Tens of thousands of French people joined in marches throughout the country on Sunday to pay tribute to Samuel Paty, a teacher who was decapitated in a terrorist attack two days ago.
In an exceptional way, a ban on gatherings of more than 10 people in public spaces due to the pandemic situation was lifted to allow people to attend Sunday's commemoration and show their solidarity.
People flooded to Place de La Republique in central Paris, as well in Lyon, Marseille, Bordeaux, Lille, Nantes and Strasbourg.
Prime Minister Jean Castex headed the rally in Paris to say "Stop to barbarism" as read in many banners. Government officials, politicians from the country's political spectrum, teachers' unions and citizens joined the march.
On Friday afternoon, the 47-year-old history teacher was found decapitated in the street near a middle school in Conflans-Sainte-Honorine, northwest Paris. He had reportedly shown in his class, as part of a discussion on freedom of expression, cartoons of Prophet Muhammad.
The attacker, who was shot dead by police as he refused to surrender, was an 18-year-old refugee of Chechen origin and not previously known to the intelligence services.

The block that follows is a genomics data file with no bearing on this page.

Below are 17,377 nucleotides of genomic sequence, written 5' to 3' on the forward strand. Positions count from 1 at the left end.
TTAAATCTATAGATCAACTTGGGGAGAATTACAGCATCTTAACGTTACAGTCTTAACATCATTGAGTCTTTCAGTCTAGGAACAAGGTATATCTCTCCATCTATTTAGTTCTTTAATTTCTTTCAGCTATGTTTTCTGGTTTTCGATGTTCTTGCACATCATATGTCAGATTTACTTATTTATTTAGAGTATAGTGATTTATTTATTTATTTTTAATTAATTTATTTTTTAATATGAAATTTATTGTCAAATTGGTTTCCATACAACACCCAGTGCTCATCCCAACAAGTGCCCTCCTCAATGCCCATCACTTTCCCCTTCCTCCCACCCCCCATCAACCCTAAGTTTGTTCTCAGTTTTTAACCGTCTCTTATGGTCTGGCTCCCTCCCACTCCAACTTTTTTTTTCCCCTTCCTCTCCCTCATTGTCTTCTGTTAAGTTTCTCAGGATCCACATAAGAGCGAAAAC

Police have detained 11 individuals as part of a probe into the "assassination in relation to a terrorist undertaking" and "terrorist criminal association," local media reported.
"The Republic was attacked because a teacher was assassinated. So whatever our political, union or other differences, we must show unity and that we are not afraid in the face of the enemies of the Republic," Minister of National Education Jean Michel Blanquer told reporters in Paris rally.
"We will succeed in fighting the enemies of democracy, we will succeed if we are united," he added, pledging more acts to "prevent such tragedies from taking place."
A national tribute will be scheduled for Wednesday.